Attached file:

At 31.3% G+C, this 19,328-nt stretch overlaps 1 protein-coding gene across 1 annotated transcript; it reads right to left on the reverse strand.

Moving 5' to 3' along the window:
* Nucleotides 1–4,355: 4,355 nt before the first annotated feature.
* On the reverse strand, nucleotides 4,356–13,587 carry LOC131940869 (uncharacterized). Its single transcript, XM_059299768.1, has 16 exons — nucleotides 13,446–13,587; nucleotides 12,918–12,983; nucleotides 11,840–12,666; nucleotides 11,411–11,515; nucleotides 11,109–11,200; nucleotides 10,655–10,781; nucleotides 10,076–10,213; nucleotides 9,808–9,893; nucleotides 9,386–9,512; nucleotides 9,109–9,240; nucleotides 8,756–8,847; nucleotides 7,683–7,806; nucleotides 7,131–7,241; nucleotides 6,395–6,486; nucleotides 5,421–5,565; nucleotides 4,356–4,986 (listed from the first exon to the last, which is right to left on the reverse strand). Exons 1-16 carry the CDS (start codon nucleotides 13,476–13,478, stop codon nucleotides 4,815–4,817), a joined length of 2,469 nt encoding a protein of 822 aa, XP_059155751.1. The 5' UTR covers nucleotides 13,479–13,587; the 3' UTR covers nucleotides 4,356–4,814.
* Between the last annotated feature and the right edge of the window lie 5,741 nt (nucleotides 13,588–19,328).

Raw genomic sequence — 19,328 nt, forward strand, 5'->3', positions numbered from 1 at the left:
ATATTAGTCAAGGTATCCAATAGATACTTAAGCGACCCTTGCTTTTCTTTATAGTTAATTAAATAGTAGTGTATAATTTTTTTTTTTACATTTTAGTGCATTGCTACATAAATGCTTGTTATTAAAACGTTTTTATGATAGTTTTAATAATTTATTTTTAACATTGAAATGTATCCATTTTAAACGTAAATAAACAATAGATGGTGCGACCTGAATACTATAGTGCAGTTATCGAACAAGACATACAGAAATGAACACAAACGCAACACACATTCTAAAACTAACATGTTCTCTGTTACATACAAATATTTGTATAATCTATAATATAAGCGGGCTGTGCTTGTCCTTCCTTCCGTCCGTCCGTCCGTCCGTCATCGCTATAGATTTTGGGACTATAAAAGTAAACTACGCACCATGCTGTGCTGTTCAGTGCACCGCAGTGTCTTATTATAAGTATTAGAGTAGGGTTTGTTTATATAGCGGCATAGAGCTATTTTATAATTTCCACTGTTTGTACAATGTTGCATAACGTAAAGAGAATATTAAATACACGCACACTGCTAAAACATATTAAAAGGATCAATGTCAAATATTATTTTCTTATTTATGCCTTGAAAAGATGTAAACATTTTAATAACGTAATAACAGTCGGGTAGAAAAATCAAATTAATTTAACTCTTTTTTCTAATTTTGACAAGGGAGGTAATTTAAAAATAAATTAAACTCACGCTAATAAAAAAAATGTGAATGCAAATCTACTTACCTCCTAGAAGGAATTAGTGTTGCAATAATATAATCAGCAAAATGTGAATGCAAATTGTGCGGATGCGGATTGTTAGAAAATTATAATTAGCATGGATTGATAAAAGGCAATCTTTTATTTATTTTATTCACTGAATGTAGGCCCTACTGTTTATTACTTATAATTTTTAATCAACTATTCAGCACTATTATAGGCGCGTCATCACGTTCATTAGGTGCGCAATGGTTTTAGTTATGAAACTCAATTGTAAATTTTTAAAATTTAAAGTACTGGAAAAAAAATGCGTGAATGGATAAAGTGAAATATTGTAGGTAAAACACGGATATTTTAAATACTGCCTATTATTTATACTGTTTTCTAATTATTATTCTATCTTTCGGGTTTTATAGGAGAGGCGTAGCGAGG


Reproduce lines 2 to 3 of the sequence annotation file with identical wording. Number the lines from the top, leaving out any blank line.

Moving 5' to 3' along the window:
* Nucleotides 1–4,355: 4,355 nt before the first annotated feature.